Avodah Mailing List

Volume 17 : Number 107

Wednesday, August 23 2006

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Subjects Discussed In This Issue:
Date: Sun, 13 Aug 2006 23:37:18 -0400
From: "Moshe Yehuda Gluck" <mgluck@gmail.com>
RE: tzedakah for non-Jews

This is seriously overdue, but I saw that R' Elchonon Wasserman in Kovetz
Shiurim on the sugya of Bava Basra 10b-11a clearly learned differently then
what I thought was pashut in the sugya, and he brings various rishonim, some
of which were also germane to a parallel discussion regarding the halachic
status of the Avos. Ayin sham v'timtza nachas.


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Date: Mon, 14 Aug 2006 00:42:25 -0400
From: hankman <salman@videotron.ca>
RE: Putting oneself in danger

RJR wrote:
> ... the "halachot" of war differ from what's found in shulchan
> aruch/poskim on seemingly related issues ....

> ... R' Ro-ie H"YD he was a ben torah and talmid chacham. Thus his
> instincts were most likely informed by the "lev shel torah" ....

> May we never be faced with such shailot ...

My heart wants to agree with you as I think you are probably right after
all is said and done. And rather than refer to R' Ro-ie I will refer to
a generic Reuven in the following. My mind wonders the following. If
we accept your assertion (which I believe many poskim follow) that these
dinim are different in time of war, then the question is how far do they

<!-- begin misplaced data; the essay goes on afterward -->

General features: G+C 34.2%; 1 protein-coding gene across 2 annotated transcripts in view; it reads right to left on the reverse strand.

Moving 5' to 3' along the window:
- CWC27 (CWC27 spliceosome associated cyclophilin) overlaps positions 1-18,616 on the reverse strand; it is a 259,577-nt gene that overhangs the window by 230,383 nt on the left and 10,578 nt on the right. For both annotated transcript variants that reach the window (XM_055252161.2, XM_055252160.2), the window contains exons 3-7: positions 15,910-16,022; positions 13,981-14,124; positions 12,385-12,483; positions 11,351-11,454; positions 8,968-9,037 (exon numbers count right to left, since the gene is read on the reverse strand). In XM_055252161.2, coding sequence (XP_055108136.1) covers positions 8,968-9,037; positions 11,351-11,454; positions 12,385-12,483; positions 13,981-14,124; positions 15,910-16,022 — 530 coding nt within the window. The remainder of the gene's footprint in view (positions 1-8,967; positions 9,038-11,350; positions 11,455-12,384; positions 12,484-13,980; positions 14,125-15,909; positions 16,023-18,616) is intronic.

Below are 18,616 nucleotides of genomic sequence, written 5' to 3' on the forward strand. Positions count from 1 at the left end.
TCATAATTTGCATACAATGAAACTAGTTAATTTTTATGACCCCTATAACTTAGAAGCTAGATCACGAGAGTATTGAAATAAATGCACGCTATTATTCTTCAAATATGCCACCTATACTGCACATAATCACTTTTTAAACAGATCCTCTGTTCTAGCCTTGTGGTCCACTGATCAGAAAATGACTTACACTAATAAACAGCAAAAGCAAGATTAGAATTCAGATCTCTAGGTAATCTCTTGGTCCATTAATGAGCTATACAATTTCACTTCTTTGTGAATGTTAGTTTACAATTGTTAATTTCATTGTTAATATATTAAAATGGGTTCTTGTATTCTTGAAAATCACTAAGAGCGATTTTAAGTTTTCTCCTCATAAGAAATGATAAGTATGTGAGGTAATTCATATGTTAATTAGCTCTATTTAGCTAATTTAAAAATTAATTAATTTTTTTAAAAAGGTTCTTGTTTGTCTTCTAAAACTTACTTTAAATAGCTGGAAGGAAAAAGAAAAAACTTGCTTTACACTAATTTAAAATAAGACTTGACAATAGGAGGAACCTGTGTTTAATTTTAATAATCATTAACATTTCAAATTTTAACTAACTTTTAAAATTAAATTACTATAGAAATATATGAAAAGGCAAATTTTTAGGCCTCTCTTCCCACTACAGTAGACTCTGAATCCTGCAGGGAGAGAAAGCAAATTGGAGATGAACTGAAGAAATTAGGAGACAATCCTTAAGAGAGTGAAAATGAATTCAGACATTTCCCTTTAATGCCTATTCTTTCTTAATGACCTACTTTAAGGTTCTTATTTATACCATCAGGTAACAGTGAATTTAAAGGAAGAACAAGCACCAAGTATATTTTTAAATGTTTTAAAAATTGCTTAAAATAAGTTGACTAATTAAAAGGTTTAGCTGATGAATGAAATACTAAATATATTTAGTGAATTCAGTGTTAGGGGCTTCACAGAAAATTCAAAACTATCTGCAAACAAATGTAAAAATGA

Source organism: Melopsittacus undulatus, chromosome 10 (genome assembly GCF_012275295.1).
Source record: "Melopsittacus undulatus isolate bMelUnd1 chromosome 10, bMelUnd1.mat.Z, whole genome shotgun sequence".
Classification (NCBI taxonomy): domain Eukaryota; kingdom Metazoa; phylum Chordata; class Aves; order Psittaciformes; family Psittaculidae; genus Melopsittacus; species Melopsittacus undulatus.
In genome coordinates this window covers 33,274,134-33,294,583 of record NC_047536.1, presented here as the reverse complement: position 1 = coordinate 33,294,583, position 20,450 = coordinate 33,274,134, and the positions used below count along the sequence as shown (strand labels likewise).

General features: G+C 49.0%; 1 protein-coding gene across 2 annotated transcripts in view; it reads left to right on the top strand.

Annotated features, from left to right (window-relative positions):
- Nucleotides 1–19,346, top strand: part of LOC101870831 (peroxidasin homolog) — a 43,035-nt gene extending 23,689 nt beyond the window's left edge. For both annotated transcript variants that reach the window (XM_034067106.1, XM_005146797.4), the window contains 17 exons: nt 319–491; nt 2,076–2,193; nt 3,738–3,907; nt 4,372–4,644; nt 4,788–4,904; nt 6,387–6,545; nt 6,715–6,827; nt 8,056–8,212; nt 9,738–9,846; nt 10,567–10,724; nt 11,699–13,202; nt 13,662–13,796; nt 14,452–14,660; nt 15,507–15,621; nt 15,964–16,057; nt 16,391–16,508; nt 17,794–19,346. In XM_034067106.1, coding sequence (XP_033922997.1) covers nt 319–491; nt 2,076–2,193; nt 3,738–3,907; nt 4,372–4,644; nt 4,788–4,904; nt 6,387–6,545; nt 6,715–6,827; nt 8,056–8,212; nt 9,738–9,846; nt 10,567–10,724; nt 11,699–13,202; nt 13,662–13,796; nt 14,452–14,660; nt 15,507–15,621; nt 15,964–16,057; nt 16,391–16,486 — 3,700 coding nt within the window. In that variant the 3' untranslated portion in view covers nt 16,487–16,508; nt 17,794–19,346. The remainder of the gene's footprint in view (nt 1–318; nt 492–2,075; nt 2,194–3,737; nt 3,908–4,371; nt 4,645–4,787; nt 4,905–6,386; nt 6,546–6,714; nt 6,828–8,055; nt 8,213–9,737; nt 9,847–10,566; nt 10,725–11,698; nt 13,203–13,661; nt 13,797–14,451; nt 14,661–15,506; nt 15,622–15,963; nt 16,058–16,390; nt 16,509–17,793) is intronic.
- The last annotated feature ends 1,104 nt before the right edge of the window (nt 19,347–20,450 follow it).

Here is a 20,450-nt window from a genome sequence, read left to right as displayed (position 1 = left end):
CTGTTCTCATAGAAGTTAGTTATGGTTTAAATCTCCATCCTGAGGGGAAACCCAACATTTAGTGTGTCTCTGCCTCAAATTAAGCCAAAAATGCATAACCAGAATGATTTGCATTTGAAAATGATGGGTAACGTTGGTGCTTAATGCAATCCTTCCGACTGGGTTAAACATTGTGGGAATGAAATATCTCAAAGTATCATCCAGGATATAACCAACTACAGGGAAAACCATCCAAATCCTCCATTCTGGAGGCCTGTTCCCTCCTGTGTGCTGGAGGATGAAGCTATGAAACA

take that? Normally this refers to eating treifos and chilul Shabbos
etc., as well as killing the enemy and subjecting yourself to pikuach
nefesh. You are adding suicide to this list. Would you take this even one
step further in the following case? If under the same circumstances but
for the difference that instead of Reuvain committing suicide to further
the war aims, Reuvain R'L has to kill his fellow soldier (or civilian)
Shimon to further the war aims, would even this be permitted under the
rules of war? During the Holocaust people were R'L faced with such issues
e.g.. people hiding with a baby that would cry and give them away etc.,
or to prevent some intelligence from being revealed.

The other question would be, do you have to actually further the war
aims by your act or is just the fact that the act takes place during a
war enough? I imagine we would all agree that you can not commit cold
blooded murder under the cover of war. So clearly some connection to the
war is necessary, not mere simultaneity. So if Reuvain saves his platoon
at the cost of his life we can clearly see a war aim accomplished. It
is less obvious if he saves only one soldier at the cost of his life
especially if Reuvain is more valuable to the war effort than the soldier
he saved. Then the war becomes irrelevant and all we are left with is
simultaneity and a noble self sacrifice unrelated to the war. What then?

A simplistic approach might be that in order to be at your best to the war
effort, your entire wits must be directed exclusively to the war effort
without any distractions. To have to analyze every action through the
lens of Shulchan Aruch would be too distracting to your concentration
and your efficacy in the war effort would suffer or at worst it could
be paralyzing. Thus you would be required to prosecute the war to the
best of your ability without indulging in the luxury of clairing any
shailos. Is this too far reaching? Clearly there are an entire set of
halochos governing war, so what is their point if you do not have to
consider them when prosecuting the war?

In parshas Matos I noticed a vort in Torah Lodas from the Panim Yafos
that does clair such shailos. The Yalkut on Vayitzbu al Midyan ... They
surrounded them on four sides. R. Nosson says they left the fourth side
open "kedai sheyivrechu," so that they c[s]hould run away. He asks why